Metal ions and graphene-based compounds as alternative treatment options for burn wounds infected by antibiotic-resistant Pseudomonas aeruginosa

Nathalie Karaky, Andrew Kirby, Andrew McBain, Jonathan Butler, MOHAMED EL MOHTADI, Craig Banks, Kathryn Whitehead*

*Corresponding author for this work

Research output: Contribution to journalArticlepeer-review

72 Downloads (Pure)

Abstract

Burn infections caused by Pseudomonas aeruginosa pose a major complication in wound healing. This study aimed to determine the antimicrobial effect of metal ions, graphene (Gr), and graphene oxide (GO), individually and in combination, against the planktonic and biofilm states of two antimicrobially resistant clinical strains of P. aeruginosa each with different antibiotic resistance profiles. Minimum inhibitory, minimum bactericidal, and fractional inhibitory concentrations were performed to determine the efficacy of the metal ions and graphene composites individually and their synergy in combination. Crystal violet biofilm and XTT assays measured the biofilm inhibition and metabolic activity, respectively. Molybdenum, platinum, tin, gold, and palladium ions exhibited the greatest antimicrobial activity (MIC = 7.8–26.0 mg/L), whilst GO and Gr demonstrated moderate-to-no effect against the planktonic bacterial cells, irrespective of their antibiograms. Biofilms were inhibited by zinc, palladium, silver, and graphene. In combination, silver–graphene and molybdenum–graphene inhibited both the planktonic and biofilm forms of the bacteria making them potential candidates for development into topical antimicrobials for burns patients infected with antibiotic-resistant P. aeruginosa.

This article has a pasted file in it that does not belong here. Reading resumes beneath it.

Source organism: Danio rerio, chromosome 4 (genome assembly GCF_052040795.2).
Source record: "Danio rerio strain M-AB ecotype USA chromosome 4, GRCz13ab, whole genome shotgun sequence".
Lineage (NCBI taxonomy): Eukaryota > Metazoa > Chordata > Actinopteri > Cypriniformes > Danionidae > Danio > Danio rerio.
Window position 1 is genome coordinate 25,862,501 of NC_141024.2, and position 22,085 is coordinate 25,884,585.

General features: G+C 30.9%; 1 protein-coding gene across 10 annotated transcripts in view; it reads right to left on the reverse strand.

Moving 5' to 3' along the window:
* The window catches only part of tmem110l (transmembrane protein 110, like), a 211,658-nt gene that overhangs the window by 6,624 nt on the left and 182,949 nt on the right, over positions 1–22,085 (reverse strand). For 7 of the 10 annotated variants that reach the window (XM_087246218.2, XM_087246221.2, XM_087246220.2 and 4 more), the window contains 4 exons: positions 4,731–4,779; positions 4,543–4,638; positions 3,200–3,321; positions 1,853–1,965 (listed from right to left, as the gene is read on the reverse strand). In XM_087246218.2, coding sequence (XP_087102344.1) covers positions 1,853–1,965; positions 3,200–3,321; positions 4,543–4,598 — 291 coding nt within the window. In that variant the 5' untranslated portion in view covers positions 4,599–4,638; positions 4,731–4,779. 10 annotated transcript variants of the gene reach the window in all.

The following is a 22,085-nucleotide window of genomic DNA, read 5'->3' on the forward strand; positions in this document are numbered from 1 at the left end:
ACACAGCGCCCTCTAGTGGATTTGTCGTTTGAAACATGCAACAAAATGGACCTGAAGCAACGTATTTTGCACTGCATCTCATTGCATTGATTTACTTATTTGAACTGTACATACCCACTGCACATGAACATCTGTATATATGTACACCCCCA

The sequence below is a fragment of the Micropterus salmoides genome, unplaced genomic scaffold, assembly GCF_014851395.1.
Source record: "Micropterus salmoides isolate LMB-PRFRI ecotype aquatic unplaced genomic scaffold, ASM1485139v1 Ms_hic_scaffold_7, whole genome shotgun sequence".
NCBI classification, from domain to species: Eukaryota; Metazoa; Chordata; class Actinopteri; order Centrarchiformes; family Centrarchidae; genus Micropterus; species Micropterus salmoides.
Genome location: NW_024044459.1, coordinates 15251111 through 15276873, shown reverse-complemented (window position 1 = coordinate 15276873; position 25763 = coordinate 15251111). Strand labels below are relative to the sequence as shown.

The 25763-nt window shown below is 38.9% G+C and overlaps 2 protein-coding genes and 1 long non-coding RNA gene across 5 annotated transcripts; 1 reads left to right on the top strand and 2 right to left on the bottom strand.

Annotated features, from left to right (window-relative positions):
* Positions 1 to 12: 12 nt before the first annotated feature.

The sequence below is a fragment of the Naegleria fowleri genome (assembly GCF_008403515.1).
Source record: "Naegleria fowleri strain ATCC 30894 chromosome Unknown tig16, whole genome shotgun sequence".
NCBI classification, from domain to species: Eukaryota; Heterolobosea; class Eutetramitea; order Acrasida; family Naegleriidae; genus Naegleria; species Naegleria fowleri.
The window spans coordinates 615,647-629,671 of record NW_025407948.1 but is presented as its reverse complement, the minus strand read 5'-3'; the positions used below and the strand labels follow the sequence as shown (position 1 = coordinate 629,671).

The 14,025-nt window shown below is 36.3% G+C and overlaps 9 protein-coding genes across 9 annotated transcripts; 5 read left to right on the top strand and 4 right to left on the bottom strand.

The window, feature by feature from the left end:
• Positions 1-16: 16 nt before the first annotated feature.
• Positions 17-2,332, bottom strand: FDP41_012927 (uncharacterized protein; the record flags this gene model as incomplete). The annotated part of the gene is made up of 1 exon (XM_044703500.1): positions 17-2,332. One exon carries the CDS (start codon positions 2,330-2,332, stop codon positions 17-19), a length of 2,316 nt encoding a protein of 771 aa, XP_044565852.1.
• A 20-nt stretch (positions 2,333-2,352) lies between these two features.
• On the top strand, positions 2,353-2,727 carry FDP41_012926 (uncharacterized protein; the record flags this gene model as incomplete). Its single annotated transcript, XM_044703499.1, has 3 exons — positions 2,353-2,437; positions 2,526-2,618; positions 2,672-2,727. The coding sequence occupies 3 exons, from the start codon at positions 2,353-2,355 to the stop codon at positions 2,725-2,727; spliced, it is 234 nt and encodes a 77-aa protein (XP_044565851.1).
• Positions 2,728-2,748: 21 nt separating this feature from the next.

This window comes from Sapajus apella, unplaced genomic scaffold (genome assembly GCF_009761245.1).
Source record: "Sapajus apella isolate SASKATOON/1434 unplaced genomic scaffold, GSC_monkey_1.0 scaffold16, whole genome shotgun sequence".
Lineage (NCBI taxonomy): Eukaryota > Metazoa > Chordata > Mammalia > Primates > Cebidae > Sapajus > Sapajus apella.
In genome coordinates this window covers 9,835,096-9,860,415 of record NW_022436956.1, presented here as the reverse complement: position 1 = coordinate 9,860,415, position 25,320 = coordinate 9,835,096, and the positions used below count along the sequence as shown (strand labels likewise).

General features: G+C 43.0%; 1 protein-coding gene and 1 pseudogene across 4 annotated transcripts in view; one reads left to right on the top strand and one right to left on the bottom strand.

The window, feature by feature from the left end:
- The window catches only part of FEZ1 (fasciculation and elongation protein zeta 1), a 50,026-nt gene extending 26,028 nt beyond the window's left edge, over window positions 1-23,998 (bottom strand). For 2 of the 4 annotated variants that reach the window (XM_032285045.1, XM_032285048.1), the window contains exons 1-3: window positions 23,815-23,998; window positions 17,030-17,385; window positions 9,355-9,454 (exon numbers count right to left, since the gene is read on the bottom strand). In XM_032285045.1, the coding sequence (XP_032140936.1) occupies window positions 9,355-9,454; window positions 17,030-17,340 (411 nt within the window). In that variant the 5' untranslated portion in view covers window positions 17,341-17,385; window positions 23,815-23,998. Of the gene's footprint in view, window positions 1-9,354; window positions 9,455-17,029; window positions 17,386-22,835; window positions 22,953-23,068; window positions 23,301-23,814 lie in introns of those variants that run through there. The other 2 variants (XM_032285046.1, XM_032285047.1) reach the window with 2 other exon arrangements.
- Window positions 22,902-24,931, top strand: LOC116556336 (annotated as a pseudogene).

Original languageEnglish
Pages (from-to)995-1004
JournalArchives of Microbiology
Volume202
Early online date8 Jan 2020
DOIs
Publication statusE-pub ahead of print - 8 Jan 2020

Keywords

  • Graphene Oxide
  • Metal ions
  • Antibiotic resistance
  • Burns
  • P.aeruginosa

Fingerprint Dive into the research topics of 'Metal ions and graphene-based compounds as alternative treatment options for burn wounds infected by antibiotic-resistant Pseudomonas aeruginosa'. Together they form a unique fingerprint.

Cite this